New Book Excerpt: Keep It Simple, But Not Simplistic

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The following is an excerpt from Everybody Writes: Your Go-To Guide to Creating Ridiculously Good Content, coming this fall from Ann Handley and Wiley Publishing. More about Ann’s new book and some sweet free prizes below.

Any fool can make something complicated. It takes a genius to make it simple. ~ Woody Guthrie

Business, like life, can be complicated.

Products can be intricate and concepts may seem impenetrable. But good content deconstructs the complex to make it easily understood. It sheds the corporate Frankenspeak. It conveys ideas in concise, economic, human, and accessible terms.

A bit of wisdom from my journalism days: No one will ever complain that you’ve made things too simple to understand.

Of course, simple does not equal dumbed down.

Make it simple

Another gem from my journalism professors: Assume the reader knows nothing.

But don’t assume the reader is stupid.

If you think your business-to-business concept is too complex to be conveyed simply, take a look at the very first line of the Economist’s style guide:

The first requirement of The Economist is that it should be readily understandable. Clarity of writing usually follows clarity of thought. So think what you want to say, then say it as simply as possible.

Here’s where content marketing people like you and me can really help add value in a business context, because simple means making it easy for the customer.

It means being the customer’s advocate. As Boston-based content strategist Georgy Cohen writes (in the context of creating website content):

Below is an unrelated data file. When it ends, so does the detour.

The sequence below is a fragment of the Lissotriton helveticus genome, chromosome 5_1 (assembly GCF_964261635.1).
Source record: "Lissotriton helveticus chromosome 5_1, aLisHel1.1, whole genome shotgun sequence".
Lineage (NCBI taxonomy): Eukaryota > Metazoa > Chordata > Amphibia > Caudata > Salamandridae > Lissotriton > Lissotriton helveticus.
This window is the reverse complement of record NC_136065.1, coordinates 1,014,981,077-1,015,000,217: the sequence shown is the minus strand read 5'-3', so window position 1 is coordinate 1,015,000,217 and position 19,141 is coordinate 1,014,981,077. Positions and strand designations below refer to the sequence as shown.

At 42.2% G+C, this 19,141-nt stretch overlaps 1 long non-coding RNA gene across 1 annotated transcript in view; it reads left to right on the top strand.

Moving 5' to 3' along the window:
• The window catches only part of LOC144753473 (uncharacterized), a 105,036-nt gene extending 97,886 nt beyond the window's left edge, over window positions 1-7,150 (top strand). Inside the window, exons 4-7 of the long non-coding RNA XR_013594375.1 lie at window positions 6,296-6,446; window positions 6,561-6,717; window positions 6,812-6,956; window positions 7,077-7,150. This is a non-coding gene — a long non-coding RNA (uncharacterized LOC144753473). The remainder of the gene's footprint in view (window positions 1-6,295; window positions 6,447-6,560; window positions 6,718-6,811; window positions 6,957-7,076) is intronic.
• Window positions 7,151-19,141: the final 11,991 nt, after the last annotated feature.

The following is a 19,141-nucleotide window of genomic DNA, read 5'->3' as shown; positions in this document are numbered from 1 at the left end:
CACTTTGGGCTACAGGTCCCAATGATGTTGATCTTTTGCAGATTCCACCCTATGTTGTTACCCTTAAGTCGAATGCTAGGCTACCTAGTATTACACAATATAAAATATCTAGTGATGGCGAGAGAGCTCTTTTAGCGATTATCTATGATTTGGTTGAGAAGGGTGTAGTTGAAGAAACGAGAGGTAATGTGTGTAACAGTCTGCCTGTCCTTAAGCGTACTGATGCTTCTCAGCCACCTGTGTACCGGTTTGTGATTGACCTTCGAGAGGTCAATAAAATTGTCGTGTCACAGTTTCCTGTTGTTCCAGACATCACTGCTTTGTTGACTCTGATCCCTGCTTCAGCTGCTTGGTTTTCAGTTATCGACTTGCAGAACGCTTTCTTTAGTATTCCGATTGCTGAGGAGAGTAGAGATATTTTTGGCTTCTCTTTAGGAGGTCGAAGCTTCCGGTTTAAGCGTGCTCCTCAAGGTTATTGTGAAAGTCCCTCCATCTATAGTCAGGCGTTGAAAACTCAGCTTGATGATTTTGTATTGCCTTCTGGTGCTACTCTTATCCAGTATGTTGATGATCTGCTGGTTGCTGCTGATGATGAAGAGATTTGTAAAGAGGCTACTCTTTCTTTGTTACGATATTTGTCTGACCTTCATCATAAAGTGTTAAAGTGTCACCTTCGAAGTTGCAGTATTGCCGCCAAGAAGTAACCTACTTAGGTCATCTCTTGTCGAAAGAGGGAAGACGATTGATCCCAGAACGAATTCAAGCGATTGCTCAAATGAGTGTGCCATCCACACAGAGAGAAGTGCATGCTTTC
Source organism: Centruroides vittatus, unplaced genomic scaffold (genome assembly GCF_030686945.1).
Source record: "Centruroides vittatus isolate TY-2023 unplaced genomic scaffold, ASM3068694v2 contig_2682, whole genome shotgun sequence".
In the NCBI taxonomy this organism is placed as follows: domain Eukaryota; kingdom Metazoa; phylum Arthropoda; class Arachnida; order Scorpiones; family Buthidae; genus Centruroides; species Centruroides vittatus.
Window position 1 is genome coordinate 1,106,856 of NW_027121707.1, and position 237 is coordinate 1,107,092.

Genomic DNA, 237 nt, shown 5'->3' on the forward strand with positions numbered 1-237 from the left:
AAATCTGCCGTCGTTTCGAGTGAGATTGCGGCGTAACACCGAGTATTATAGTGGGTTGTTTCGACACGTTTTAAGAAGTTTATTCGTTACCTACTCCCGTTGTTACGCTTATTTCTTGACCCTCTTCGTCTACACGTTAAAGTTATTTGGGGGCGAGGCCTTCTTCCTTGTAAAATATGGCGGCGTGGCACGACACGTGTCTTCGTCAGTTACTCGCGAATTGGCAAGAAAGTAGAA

The marketer should be identifying (and ruthlessly refining) the core messages and the top goals, then working with the web professionals to create a website supporting them.

Simplicity comes primarily from approaching any writing with empathy and a reader-centric point of view to begin with — that is, it’s the result of writing with clarity and brevity, and in human language, as we’ve been talking about here. But also consider the vehicle carrying the message: Maybe you don’t need words at all. Or maybe you need a cleaner, simpler look for the words you do use.

Some tips:

Find the best fit for your message.
Would a chart, graphic, or visual convey an idea more simply? Would a video convey what we are trying to say more directly?

Think before ink.
Think before ink means finding your key point by asking three questions about every bit of content you create.

  • Why am I creating this? What’s my objective?
  • What is my key take on the subject or issue? What’s my point of view?
  • And, finally, the critical so what?-because exercise: Why does it matter to the people you are trying to reach (posit: so what)? Why should they care (answer: because).

Swap places with your reader.
Be a skeptic of your own work. Get out of your own head and into your reader’s or your customer’s.

Relentlessly, unremittingly, obstinately think from your readers’ point of view, with empathy for the experience you are giving them. Edit ruthlessly.

Design with your words, rather than fitting words into a design.
The visual treatment of words on a page (digital or actual) can greatly enhance their effectiveness. So here are two things to keep in mind:

  1. White space is a prerequisite, not a luxury. Large chunks of text are formidable and depressing. Designers will tell you that more white space makes your work readable, and it’s true. It also gives your words oxygen, allowing them to breathe and live on the page with plenty of room to
    relax — instead of being jumbled together in a kind of content shantytown or ghetto.